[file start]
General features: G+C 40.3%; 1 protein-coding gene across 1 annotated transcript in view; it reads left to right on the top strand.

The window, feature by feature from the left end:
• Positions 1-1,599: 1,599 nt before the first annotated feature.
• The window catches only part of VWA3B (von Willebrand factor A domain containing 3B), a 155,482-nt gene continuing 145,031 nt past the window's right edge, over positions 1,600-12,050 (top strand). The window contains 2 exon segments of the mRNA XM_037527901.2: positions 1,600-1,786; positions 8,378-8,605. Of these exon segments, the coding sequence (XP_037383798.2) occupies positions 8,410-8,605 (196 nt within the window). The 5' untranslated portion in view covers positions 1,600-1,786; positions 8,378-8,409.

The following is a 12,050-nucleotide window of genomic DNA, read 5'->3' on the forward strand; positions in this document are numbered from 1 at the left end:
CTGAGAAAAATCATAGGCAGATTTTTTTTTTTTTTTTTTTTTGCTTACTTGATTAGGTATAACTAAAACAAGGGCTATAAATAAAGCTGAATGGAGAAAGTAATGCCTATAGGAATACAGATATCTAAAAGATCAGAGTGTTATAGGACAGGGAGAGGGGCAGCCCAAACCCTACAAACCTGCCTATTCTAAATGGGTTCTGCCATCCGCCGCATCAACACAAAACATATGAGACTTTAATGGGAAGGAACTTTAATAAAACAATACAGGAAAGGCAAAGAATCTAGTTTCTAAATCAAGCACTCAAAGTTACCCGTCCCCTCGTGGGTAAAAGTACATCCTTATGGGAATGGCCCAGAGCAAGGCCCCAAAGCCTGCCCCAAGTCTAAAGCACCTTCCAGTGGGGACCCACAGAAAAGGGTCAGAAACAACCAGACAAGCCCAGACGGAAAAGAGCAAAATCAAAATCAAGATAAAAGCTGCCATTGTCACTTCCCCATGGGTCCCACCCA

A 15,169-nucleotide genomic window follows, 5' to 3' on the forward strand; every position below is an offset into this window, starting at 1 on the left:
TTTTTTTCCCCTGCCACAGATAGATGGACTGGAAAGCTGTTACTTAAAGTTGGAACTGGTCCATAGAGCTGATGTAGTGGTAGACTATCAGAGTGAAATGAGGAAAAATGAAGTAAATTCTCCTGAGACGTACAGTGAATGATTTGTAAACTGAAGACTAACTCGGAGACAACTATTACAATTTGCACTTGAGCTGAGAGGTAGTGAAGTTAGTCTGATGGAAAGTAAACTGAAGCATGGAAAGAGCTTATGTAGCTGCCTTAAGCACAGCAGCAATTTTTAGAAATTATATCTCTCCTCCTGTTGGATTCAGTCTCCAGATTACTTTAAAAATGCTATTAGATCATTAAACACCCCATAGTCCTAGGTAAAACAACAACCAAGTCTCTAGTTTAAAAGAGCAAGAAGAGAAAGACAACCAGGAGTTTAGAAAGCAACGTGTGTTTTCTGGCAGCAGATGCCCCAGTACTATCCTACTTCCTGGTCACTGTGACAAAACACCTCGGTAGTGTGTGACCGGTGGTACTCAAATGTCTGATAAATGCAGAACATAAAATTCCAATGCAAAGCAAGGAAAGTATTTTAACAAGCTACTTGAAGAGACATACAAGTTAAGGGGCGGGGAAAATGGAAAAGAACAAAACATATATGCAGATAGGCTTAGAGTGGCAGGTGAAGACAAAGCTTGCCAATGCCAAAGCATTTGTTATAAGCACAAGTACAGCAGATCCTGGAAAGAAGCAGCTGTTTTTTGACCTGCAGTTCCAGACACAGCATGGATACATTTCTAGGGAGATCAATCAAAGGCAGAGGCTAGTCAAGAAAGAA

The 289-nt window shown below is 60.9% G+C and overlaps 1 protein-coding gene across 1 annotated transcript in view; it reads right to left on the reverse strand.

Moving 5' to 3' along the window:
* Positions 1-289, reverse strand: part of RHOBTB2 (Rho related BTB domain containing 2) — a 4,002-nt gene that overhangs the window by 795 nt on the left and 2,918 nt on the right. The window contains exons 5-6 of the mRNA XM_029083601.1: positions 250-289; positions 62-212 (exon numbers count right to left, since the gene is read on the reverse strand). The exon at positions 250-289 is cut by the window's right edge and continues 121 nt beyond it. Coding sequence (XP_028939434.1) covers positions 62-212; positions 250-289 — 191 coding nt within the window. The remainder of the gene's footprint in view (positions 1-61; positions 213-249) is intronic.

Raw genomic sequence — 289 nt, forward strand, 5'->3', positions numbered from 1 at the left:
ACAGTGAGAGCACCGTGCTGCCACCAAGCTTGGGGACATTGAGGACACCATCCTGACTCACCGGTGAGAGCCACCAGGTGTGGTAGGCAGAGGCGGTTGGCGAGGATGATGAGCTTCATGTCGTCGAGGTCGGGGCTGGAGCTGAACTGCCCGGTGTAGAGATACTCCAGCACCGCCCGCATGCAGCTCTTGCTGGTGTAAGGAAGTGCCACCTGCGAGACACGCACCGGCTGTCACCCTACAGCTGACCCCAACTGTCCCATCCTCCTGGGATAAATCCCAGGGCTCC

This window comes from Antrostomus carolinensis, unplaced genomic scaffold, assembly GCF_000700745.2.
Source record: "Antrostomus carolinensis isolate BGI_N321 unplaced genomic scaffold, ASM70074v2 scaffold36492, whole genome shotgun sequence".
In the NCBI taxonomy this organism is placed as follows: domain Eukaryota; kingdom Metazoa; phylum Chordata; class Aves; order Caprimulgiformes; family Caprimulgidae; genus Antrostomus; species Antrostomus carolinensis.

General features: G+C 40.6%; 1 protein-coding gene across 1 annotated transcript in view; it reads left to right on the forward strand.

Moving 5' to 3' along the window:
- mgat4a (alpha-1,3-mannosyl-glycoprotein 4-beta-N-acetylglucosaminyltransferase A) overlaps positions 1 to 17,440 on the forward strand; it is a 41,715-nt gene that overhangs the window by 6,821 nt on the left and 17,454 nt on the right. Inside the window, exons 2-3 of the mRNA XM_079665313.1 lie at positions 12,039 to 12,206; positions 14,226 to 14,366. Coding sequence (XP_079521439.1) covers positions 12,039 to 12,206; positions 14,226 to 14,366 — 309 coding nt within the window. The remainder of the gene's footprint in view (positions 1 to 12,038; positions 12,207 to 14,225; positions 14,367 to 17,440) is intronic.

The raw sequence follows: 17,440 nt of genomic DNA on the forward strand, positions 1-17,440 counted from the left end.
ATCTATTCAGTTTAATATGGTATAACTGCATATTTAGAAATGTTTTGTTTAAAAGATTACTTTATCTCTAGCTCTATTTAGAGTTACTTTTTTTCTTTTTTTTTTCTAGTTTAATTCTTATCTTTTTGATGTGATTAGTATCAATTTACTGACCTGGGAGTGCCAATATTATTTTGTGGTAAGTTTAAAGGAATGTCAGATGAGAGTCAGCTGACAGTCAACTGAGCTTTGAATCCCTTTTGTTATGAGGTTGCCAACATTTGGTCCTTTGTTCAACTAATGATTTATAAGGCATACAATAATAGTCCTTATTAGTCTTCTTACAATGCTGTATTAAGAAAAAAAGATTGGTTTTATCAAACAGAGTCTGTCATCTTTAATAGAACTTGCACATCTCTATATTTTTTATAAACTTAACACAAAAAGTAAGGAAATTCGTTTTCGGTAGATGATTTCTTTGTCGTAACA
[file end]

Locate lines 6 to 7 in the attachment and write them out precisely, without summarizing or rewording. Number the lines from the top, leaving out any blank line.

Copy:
CTGAGAAAAATCATAGGCAGATTTTTTTTTTTTTTTTTTTTTGCTTACTTGATTAGGTATAACTAAAACAAGGGCTATAAATAAAGCTGAATGGAGAAAGTAATGCCTATAGGAATACAGATATCTAAAAGATCAGAGTGTTATAGGACAGGGAGAGGGGCAGCCCAAACCCTACAAACCTGCCTATTCTAAATGGGTTCTGCCATCCGCCGCATCAACACAAAACATATGAGACTTTAATGGGAAGGAACTTTAATAAAACAATACAGGAAAGGCAAAGAATCTAGTTTCTAAATCAAGCACTCAAAGTTACCCGTCCCCTCGTGGGTAAAAGTACATCCTTATGGGAATGGCCCAGAGCAAGGCCCCAAAGCCTGCCCCAAGTCTAAAGCACCTTCCAGTGGGGACCCACAGAAAAGGGTCAGAAACAACCAGACAAGCCCAGACGGAAAAGAGCAAAATCAAAATCAAGATAAAAGCTGCCATTGTCACTTCCCCATGGGTCCCACCCA

A 15,169-nucleotide genomic window follows, 5' to 3' on the forward strand; every position below is an offset into this window, starting at 1 on the left: